This page presents technical drills for practicing and perfecting the techniques described in the tutorial. See the tutorial lessons for explainations of all terms used.
My descriptions of technique in the lessons are (probably inevitably) less sophisticated than the "understanding" your hands develop in executing them. Use slow tempo drills to play with mechanical ideas and experiment. Ingraining good mechanics comes from relaxed, controlled, slow to moderate speed execution. Fast execution demonstrates ability, but does not build it.
Each drill consists of repetitions of a 1-4 measure motif. Pause before each execution of the motif to imagine the necessary mechanics. Start at extremely slow tempo. Avoid the temptation to continuously accelerate. Instead, maintain constant tempo during a single motif. When you feel comfortable with your execution, bump up the tempo for the next motif. Alternatively, if the mechanics become unclear or shakey, reduce tempo for the next motif to clarify. Take as much time as you need between motif repetitions to be clear on your intent.
The range of transpositions of each drill is typical of what I use. Feel free to use a narrower or wider range of transposition as suits your need.
Use this drill to practice drawing strokes with the thumb and fingers 2-5. Pause at each fermata to collect your thoughts for each measure before execution. The connection 1-2 is the most important, since that mechanism directly affects prall-triplet execution.
The above drill is drawn from Hanon's "The Virtuoso Pianist". Many of Hanon's drills are good for key depression practice. Another of my favorites is below. Here note the different mechanics between 1-2 and 1-3 connections.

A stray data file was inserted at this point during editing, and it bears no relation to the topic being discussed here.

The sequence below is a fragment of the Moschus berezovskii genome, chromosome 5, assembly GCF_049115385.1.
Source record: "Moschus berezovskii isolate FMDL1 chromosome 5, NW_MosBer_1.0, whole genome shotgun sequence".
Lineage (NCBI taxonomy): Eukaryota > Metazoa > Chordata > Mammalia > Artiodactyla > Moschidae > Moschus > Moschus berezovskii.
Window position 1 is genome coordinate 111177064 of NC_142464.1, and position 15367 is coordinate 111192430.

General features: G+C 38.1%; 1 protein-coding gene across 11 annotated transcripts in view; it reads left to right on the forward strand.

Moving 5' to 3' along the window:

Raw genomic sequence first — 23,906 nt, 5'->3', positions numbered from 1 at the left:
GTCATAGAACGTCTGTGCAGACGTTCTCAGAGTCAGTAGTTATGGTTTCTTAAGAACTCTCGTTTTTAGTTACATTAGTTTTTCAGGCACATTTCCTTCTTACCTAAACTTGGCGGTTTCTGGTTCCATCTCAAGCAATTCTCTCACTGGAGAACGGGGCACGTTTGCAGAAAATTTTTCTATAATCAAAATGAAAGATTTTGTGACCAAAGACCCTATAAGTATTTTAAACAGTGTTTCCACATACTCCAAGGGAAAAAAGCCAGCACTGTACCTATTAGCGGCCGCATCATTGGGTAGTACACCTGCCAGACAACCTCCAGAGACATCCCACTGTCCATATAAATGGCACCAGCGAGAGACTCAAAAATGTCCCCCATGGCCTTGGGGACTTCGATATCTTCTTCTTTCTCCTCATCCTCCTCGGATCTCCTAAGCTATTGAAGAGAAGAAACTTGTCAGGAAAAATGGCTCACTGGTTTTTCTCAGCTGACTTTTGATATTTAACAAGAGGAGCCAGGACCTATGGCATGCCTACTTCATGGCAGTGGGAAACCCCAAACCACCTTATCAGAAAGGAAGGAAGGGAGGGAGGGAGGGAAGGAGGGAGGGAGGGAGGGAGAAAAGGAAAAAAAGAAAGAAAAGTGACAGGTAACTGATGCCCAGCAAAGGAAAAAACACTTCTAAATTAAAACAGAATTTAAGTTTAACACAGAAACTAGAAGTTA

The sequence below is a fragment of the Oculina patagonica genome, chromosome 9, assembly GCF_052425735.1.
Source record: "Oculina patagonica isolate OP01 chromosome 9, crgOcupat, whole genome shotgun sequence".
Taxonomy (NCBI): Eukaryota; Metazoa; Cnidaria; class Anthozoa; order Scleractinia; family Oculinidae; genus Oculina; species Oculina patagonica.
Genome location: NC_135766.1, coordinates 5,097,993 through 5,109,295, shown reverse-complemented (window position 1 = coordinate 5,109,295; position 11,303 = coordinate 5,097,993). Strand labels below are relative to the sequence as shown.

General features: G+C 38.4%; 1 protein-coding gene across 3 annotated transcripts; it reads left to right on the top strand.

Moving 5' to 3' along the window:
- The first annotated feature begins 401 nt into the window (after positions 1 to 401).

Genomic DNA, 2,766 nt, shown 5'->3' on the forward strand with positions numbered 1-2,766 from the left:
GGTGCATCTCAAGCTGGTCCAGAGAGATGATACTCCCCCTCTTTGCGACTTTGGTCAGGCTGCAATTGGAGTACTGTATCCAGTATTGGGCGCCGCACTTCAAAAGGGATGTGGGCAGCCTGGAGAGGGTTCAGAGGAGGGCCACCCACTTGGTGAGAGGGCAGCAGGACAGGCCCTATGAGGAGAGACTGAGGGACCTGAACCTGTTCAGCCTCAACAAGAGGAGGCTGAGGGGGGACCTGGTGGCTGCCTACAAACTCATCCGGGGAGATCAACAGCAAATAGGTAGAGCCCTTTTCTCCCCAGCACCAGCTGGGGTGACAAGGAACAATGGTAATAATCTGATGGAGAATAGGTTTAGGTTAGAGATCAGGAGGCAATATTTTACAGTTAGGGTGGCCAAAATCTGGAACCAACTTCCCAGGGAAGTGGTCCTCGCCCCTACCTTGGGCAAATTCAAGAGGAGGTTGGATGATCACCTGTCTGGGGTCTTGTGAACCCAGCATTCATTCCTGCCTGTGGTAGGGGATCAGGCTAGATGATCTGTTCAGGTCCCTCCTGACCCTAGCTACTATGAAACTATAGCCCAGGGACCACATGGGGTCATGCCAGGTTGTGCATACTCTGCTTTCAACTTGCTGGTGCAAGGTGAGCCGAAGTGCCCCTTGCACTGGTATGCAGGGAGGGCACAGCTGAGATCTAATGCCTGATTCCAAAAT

Once you feel comfortable with the above drills as written (in C), transpose them to other keys to practice black key depression. Keys I use typically include, F, G, A, Bb, B, C, D, Eb and E.
Here strive to create consistent mechanics, so that each prall triplet is executed from the same starting position. As you move up the scale, the angling of the hand must be adjusted appropriately.
In the drill below, note the different angle of thumb withdrawal between the first prall triplet in each measure (thumb on same note) and the second (thumb a step below).
Once the above exercise is comfortable, try the reduced version. This motif is used in Boris Karlov's "Radino horo".
The exercise below alternates a melodic motif (1st half of each measure) with a prall-triplet (2nd half). As you move up the scale, use proper hand angling for good execution of the prall triplet.
While the drill below varys only slightly from the one above, the mechanics are very different due to the preparation of the prall using finger 3. See the lesson titled "More Pralls" for details.
In this drill, we prepare the ornament with finger 4. It follows the same principles as with finger 3 above, but requires its own practice. Take care to softly depress finger 2 on the pralls, rather than to hammer it, as is a temptation when connecting from finger 4.
In this drill the hand is constantly repositioning for the next prall. Hand angling changes within each motif between the 1st and 2nd prall. Also, each motif transposition uses different angles than the last, due to changing black key geometry.
Note: This drills sounds weird when diminished 5ths appear (3rd and 7th iterations). To remedy this, use F# instead of F and C# instead of C in those transpositions.
Copyright 2015 Erik Butterworth. All rights reserved.